Format

Send to

Choose Destination
Trends Cell Biol. 2011 Apr;21(4):212-8. doi: 10.1016/j.tcb.2010.12.004. Epub 2011 Jan 13.

Regeneration in plants and animals: dedifferentiation, transdifferentiation, or just differentiation?

Author information

1
Division of Biology 156-29, California Institute of Technology, Pasadena, CA 91125, USA.

Abstract

The textbooks and literature of plant biology indicate that plant cells are totipotent, and that regeneration occurs via dedifferentiation, by which the cell and its descendents recapitulate earlier stages of development. However, recent work on the generation of callus, a presumed undifferentiated or dedifferentiated and disorganized cellular mass, indicates that the cells of callus are neither, and that callus forms predominantly from a pre-existing population of stem cells. Recent work in animal regeneration, for example in salamander limbs, also indicates that previous assumptions about the extent of dedifferentiation and pluripotency in animals are in need of critical reassessment. We review here some of these data, compare plant and animal regeneration, and argue that the importance of dedifferentiation and plasticity in regenerating systems is due for reevaluation.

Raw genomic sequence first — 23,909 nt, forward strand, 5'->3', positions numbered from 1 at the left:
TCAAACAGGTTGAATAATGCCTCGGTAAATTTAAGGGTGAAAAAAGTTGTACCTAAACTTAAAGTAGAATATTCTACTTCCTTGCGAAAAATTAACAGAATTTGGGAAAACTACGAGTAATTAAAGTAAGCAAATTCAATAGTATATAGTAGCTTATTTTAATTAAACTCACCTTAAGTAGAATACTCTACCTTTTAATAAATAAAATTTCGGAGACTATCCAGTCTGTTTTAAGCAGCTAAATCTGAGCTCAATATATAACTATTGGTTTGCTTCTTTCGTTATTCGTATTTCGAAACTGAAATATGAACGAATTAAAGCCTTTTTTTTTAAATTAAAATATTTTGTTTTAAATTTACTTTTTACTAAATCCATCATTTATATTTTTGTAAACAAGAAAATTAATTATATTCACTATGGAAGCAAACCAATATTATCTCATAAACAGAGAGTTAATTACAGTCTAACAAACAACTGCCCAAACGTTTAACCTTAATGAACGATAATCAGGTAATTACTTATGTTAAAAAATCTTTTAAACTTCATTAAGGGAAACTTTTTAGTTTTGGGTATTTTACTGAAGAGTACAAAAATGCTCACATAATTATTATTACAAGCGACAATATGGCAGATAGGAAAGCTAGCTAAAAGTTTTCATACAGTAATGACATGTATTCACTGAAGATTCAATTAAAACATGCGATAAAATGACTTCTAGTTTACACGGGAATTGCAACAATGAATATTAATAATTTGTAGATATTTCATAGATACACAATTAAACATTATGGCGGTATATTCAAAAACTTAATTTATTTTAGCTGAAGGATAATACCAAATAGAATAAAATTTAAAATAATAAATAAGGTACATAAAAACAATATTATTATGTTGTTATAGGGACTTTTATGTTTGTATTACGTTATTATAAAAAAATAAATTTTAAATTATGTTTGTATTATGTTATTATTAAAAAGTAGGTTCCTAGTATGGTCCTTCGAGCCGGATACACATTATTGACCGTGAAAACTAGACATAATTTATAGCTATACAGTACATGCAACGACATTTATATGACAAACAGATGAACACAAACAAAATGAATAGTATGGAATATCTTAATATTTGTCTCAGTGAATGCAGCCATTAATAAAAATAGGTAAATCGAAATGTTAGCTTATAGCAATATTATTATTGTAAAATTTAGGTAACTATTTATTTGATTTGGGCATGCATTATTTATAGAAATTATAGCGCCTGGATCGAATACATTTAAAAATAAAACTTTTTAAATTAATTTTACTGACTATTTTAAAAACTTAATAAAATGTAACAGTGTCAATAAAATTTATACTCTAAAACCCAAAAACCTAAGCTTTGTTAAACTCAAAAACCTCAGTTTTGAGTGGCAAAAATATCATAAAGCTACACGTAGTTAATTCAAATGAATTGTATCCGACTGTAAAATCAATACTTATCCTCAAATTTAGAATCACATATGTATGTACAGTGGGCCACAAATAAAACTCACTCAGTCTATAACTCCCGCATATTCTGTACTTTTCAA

PMID:
21236679
DOI:
10.1016/j.tcb.2010.12.004
[Indexed for MEDLINE]

Supplemental Content

Full text links

Icon for Elsevier Science
Loading ...
Support Center